Our allocation to risky assets should vary based on the expected return, volatility, risk aversion, and how much we can earn risk-free. That means we should be taking less risk right now. Listen to learn why.
Topics covered include:
- Why there are so few billionaires
- Why the hedge fund Long Term Capital Management imploded
- Why how much to invest is more important than where to invest
- How the Merton share formula can assist with determining what percent of our wealth to invest in risky assets
- Why are expected outcomes so much greater than the median outcome and why it matters to our investing
Welcome to Money for the Rest of Us. This is a personal finance show on money, how it works, how to invest it, and how to live without worrying about it. I’m your host, David Stein. Today is episode 451. It’s titled, “How Much Should You Invest in Stocks? The Art of Position Sizing in a Volatile Market.”
Long-Term Capital Management
Back in the mid 1990s one of the most successful hedge funds was Long Term Capital Management. The fund was founded in 1994 by two Nobel Prize laureates, Myron Scholes, and Robert Merton, along with a number of very smart traders from Salomon Brothers, including John Meriwether and Haghani.
The initial amount of capital raised was very large for a new hedge fund—a billion dollars. The returns in the first three years were incredible. The net of fee returned from inception through 1997 was 31.2% annualized. The fund never lost money two months in a row, and grew to $7.5 billion, one of the largest hedge funds in the world, even though it was closed to new investors since mid-1995.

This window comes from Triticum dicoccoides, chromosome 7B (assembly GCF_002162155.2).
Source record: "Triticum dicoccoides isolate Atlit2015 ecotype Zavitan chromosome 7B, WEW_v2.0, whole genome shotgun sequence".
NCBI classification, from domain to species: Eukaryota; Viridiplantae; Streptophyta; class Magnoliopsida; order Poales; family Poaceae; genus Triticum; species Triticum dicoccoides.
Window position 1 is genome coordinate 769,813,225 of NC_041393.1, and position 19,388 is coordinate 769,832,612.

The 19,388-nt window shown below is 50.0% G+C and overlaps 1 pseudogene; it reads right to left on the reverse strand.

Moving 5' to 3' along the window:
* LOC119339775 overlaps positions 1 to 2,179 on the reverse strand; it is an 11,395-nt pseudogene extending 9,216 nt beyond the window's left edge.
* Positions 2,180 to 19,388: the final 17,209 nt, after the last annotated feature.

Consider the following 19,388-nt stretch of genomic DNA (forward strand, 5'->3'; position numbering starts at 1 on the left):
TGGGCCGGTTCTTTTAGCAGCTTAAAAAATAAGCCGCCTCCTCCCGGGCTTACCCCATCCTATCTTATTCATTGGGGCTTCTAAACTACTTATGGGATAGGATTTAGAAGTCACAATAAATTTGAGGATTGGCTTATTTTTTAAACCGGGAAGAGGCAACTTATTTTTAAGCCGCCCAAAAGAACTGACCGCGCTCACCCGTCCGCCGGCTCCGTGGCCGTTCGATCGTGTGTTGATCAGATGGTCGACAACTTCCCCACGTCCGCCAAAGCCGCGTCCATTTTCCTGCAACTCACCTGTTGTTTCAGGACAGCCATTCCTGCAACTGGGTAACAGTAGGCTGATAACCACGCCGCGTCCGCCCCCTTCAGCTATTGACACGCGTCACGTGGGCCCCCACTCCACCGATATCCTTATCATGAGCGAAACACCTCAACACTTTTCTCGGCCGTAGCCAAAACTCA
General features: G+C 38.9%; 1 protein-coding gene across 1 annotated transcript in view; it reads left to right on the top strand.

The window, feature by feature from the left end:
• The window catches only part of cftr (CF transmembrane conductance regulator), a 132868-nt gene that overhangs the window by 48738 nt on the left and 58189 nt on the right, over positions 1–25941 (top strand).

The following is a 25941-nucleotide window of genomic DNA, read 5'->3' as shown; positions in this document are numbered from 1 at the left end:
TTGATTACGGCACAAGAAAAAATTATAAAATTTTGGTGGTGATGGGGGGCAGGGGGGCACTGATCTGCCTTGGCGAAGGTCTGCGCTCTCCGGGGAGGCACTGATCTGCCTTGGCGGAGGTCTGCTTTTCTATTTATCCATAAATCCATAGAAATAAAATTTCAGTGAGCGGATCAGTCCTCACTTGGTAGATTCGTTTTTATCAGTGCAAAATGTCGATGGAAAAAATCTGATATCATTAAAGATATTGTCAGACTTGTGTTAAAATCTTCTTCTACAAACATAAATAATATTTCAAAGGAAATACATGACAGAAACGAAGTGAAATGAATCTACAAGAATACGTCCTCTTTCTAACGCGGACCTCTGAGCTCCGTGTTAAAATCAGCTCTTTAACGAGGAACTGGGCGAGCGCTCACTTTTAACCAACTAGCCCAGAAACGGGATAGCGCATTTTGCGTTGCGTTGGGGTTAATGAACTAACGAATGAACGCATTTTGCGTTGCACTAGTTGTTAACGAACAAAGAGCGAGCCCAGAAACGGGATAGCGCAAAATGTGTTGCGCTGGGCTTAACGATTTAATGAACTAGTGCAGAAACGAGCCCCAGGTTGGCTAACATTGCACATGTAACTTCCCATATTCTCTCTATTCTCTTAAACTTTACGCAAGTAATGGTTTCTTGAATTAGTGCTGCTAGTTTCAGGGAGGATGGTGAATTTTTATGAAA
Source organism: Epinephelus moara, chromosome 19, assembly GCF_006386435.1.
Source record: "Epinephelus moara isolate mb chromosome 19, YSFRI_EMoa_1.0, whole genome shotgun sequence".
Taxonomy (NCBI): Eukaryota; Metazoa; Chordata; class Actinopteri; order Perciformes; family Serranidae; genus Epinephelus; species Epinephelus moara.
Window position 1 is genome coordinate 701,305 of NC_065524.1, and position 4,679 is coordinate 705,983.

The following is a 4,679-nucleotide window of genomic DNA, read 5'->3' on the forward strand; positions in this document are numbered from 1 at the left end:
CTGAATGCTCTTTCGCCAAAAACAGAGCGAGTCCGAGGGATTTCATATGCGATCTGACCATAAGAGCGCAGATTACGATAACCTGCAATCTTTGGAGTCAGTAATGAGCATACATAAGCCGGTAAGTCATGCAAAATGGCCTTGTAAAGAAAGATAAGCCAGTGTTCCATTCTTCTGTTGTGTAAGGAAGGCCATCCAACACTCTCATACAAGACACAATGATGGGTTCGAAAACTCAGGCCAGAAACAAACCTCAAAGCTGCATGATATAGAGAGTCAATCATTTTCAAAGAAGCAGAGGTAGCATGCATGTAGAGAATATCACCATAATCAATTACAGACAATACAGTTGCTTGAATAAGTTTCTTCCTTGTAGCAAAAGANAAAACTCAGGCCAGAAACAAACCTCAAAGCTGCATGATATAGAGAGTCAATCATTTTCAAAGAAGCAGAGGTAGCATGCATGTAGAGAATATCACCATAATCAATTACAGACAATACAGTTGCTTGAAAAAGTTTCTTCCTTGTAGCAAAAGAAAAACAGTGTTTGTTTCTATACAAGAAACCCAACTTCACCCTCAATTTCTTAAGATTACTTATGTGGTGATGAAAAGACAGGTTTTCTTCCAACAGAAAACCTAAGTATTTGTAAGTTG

This strategy is known as relative value arbitrage, and the idea is that, while related securities, their prices might diverge for a short time due to supply and demand imbalances, that ultimately the prices converge to their true relative value. Each individual bet on its own, if unlevered, wasn’t very risky. But the fund used a great deal of leverage in order to magnify the returns of these small bets.
The strategy obviously worked very well, until it didn’t. In August 1998, Russia defaulted on its government debt, sparking a great deal of financial turmoil and volatility. For example, the MSCI Emerging Markets Index fell 29%, just in the month of August 1998. And the markets moved the different asset types that Long Term Capital Management was using in its strategy; the moves were extreme, much greater than their models assumed. And as a result, Long Term Capital Management lost 90%.
The New York Federal Reserve organized a consortium of large counterparties—investment banks, commercial banks that traded with Long Term Capital Management, that were exposed to huge losses because they had provided leverage to Long Term Capital Management. And the New York Fed organized basically a bailout, where those counterparties invested $3.6 billion in the fund, and got 90% ownership, and bought time for the fund to be liquidated.
In the end, those investment banks had invested earned 10% on their capital, but not the general partners, nor the limited partners in Long Term Capital Management.
Victor Haghani said he personally lost over $100 million in that fund. He wrote, “I was 35 years old at the time, the youngest of the Long Term Capital Management partners. I saw that all my partners, many of whom are like family to me, also thought the fund was a very attractive investment. On top of all this, the fund was far from a black box to me. In fact, it was the investment that I understood the best, of all things I could possibly invest in.”
Haghani was trying to figure out what percent of his wealth should he invest in this investment that he understood, and was poised to do extremely well?
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